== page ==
Joe talks about the band name and more:
“We played for several months without a name, and people started taking to calling us the ‘Joe Roma Group.’ I could think of almost nothing more indecent than to lump such a talented group of artists under my name, so we worked diligently to find an actual name. After a few weeks we had nothing until Dylan’s roommate, an amazing piano player in his own right named Jens Sweeting, said ‘Why don’t you just switch the first letters of Joe’s name?’ With a little creative spelling, Row Jomah was born.”
“My main musical influences were ‘90s bands like Dave Matthews Band and Guster and funky groovy acts of the ‘70s. I love a lot of ‘80s pop music as well. I loved D’Angelo and Black Star, people I rediscovered when Dylan would play them when I was around. I love interesting, thought-provoking lyrics over music that makes you want to dance. When I write, I want to write a song that makes you want to dance but doesn’t make you tune out and just listen to the groove. I think the perfect example is a song from our album called ‘Sugar Sweet.’ The verse is in 6/4 and chorus in 4/4, so it has a pretty cool feel, but the real magic is in how Austin and Mel complement the vocal melodies while Dylan, Jason and I hold down the rhythm. It’s definitely one of my favorite songs.”
Drummer Dylan Chee-A-Tow described his avenue to Row Jomah:
“I started listening to music from my parent’s classic rock CDs. As I got older I got more into jazz and more music in general and will listen to anything I can get my hands on that I liked, whether it be a Latin, hip hop or R & B.”
“If someone was describing my drumming to someone, I’d want them to say that I’m a drummer that keeps a nice groove but can push the boundaries a little bit, to be kind of in between doing difficult stuff and keeping a groove. It usually takes a little while to come up with a drum beat. I will have a general idea of what I want to do, but it will get better as we play it out more.”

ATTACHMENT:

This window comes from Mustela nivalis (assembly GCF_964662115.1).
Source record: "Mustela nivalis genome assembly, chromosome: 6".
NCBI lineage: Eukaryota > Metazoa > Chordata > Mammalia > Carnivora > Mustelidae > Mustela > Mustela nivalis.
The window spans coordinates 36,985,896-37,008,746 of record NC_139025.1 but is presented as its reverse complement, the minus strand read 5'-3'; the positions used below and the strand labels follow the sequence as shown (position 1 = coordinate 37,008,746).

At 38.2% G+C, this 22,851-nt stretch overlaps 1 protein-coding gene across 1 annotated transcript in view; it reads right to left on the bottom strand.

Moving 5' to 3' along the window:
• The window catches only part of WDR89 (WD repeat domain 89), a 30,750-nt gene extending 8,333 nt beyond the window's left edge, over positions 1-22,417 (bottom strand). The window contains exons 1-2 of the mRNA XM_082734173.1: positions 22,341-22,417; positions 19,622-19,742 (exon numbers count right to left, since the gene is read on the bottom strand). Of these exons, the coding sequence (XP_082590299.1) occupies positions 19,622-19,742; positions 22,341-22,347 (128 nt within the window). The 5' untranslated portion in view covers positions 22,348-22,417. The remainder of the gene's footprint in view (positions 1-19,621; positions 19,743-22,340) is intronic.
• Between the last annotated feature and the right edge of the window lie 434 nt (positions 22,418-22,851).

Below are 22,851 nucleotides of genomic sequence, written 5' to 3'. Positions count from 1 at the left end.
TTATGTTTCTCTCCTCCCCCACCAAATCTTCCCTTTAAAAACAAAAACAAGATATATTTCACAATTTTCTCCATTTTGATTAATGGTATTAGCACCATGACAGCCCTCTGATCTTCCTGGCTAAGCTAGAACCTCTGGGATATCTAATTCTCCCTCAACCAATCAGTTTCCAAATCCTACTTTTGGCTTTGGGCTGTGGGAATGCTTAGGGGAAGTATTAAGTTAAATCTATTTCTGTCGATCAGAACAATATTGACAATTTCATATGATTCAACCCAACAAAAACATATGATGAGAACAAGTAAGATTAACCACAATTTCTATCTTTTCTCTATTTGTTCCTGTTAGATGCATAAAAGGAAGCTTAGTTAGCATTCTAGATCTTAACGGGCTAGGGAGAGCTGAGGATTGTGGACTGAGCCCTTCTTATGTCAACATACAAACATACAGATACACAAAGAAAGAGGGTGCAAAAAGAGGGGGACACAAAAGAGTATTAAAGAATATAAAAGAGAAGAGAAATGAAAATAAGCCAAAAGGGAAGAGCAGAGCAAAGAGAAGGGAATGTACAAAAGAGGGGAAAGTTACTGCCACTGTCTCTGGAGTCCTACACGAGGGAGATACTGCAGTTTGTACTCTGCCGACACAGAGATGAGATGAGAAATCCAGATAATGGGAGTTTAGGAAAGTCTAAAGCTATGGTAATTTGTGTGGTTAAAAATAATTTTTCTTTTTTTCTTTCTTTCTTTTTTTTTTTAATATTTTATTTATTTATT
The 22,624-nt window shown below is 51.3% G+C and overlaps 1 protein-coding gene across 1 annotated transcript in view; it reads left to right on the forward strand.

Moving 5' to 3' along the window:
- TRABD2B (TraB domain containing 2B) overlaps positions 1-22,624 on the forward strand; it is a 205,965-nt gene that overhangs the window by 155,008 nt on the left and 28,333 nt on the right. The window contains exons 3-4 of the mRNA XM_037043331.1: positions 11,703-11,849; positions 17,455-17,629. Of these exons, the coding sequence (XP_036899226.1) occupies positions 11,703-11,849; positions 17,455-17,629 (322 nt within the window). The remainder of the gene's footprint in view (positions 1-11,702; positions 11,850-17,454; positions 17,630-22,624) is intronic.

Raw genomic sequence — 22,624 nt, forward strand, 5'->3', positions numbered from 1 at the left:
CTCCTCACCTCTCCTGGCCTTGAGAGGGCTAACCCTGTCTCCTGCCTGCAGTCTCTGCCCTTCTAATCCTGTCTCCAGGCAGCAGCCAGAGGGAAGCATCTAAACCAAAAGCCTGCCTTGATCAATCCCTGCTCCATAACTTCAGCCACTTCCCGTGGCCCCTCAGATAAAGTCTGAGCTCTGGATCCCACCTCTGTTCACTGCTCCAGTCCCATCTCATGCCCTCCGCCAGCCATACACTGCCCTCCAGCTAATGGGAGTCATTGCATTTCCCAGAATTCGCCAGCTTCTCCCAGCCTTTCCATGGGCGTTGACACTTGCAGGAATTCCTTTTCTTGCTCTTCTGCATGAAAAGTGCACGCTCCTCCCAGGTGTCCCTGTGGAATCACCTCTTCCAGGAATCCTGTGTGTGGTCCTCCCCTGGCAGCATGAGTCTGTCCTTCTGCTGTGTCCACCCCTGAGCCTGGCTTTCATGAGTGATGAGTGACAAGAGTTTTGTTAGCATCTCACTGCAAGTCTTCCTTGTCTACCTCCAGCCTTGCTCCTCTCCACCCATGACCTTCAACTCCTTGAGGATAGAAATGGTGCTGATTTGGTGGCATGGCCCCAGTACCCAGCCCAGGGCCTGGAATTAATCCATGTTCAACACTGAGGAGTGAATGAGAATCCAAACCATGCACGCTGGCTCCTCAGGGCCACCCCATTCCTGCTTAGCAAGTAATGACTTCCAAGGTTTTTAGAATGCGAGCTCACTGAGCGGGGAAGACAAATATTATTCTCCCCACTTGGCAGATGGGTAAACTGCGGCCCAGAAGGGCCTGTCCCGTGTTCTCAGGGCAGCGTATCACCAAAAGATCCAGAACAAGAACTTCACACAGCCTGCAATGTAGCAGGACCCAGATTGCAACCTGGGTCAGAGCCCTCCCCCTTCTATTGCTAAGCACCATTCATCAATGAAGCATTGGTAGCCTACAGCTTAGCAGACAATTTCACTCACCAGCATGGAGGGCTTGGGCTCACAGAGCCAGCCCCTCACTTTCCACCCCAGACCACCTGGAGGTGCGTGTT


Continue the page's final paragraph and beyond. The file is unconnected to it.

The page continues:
“I like playing with Row Jomah because of how experimental the band’s sound is. We have our arrangements, but sometimes it’s nice because it can turn into an ‘anything goes’ situation. We can cross so many styles in one song because of the influences that each member has had by different genres of music. Sometimes we will do a song and during the solo section have a completely different feel from what we did in the same solo section at our last gig.”
Melbourne Walsh is an excellent guitar player and great contributor to the band’s sound. He said:
“I started off listening to your classic rock classics: Jimi Hendrix, Led Zeppelin and the like. As I got older I started listening to Jeff Beck, Allan Holdsworth, John Scofield.”
“In high school while living in Marathon, FL I was in a band called Of Age, and we played Fantasy Fest in Key West in front of thousands of people. Up in Tampa Bay, I was in a group called Sands of Isis with Jason on drums, but we didn’t get to play out much because Jason was still in high school and couldn’t come out to jams that often.”
“A big reason I like playing in Row Jomah is because we are all friends and hang out. I enjoy the music and love the challenge of writing music for the songs. I will start with arpeggios and then just play with it until the sound I’m looking for falls into place.”
“Austin and I have never sat down and planned our changes except in practice. We just play the changes and find the voicings and find notes to fill things in. When it sounds good, it sounds good.”
Several August dates
Aug. 2 – Skipper’s Smokehouse w/ Holey Miss Moley & Ragged Old Souls
Aug. 15 – Jenkins Law-Lapalooza @ Pair O’Dice Brewing, Clearwater, FL w/ NoNeed
Aug. 21 – Ale and the Witch, St. Petersburg, FL.
Aug. 29 – Keepin’ D Funky Fundraiser, The Amsterdam, St. Petersburg, FL w/Cope, Holey Miss Moley, Ajeva, The Bath Salt Zombies and more!
Keepin’ D Funky is an all-day fundraiser sponsored by The Amsterdam to benefit Funky D, Darryl Quesenberry. This is a great event, although the community can never repay D for all that he has done for the St. Petersburg and Florida musical communities. In addition to the great music, there will a raffle with a lot of great prizes, including Bean Spence’s original art for a CopE album cover and tickets to Hulaween.
Finally, let’s explore this excellent new album from Row Jonah titled Cat People! The first thing you need to know is that the title track is NOT on the album, even though it is the band’s usual closer. Joe acknowledged same:
“Haha. Funny story. We never intended for the song Cat People to be on the album, but we loved the name so much we used it anyway.” It might just appear on an EP at some point; you never know!